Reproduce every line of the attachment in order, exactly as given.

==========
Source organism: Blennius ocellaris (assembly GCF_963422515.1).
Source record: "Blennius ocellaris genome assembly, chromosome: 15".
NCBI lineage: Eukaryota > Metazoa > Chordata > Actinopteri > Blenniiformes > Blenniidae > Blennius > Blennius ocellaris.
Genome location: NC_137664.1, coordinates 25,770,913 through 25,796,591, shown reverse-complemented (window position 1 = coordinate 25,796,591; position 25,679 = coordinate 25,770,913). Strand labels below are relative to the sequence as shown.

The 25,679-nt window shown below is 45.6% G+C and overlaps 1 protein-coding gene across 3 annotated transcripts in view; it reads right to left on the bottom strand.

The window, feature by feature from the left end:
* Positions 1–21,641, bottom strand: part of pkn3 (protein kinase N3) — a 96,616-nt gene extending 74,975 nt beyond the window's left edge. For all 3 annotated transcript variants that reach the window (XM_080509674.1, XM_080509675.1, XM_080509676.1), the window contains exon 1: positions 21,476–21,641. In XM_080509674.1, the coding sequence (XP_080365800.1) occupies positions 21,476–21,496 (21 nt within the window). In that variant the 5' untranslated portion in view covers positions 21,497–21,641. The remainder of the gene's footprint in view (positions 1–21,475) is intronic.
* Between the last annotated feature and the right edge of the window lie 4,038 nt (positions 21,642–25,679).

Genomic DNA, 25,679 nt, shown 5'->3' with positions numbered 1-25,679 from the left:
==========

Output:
Source organism: Blennius ocellaris (assembly GCF_963422515.1).
Source record: "Blennius ocellaris genome assembly, chromosome: 15".
NCBI lineage: Eukaryota > Metazoa > Chordata > Actinopteri > Blenniiformes > Blenniidae > Blennius > Blennius ocellaris.
Genome location: NC_137664.1, coordinates 25,770,913 through 25,796,591, shown reverse-complemented (window position 1 = coordinate 25,796,591; position 25,679 = coordinate 25,770,913). Strand labels below are relative to the sequence as shown.

The 25,679-nt window shown below is 45.6% G+C and overlaps 1 protein-coding gene across 3 annotated transcripts in view; it reads right to left on the bottom strand.

The window, feature by feature from the left end:
* Positions 1–21,641, bottom strand: part of pkn3 (protein kinase N3) — a 96,616-nt gene extending 74,975 nt beyond the window's left edge. For all 3 annotated transcript variants that reach the window (XM_080509674.1, XM_080509675.1, XM_080509676.1), the window contains exon 1: positions 21,476–21,641. In XM_080509674.1, the coding sequence (XP_080365800.1) occupies positions 21,476–21,496 (21 nt within the window). In that variant the 5' untranslated portion in view covers positions 21,497–21,641. The remainder of the gene's footprint in view (positions 1–21,475) is intronic.
* Between the last annotated feature and the right edge of the window lie 4,038 nt (positions 21,642–25,679).

Genomic DNA, 25,679 nt, shown 5'->3' with positions numbered 1-25,679 from the left: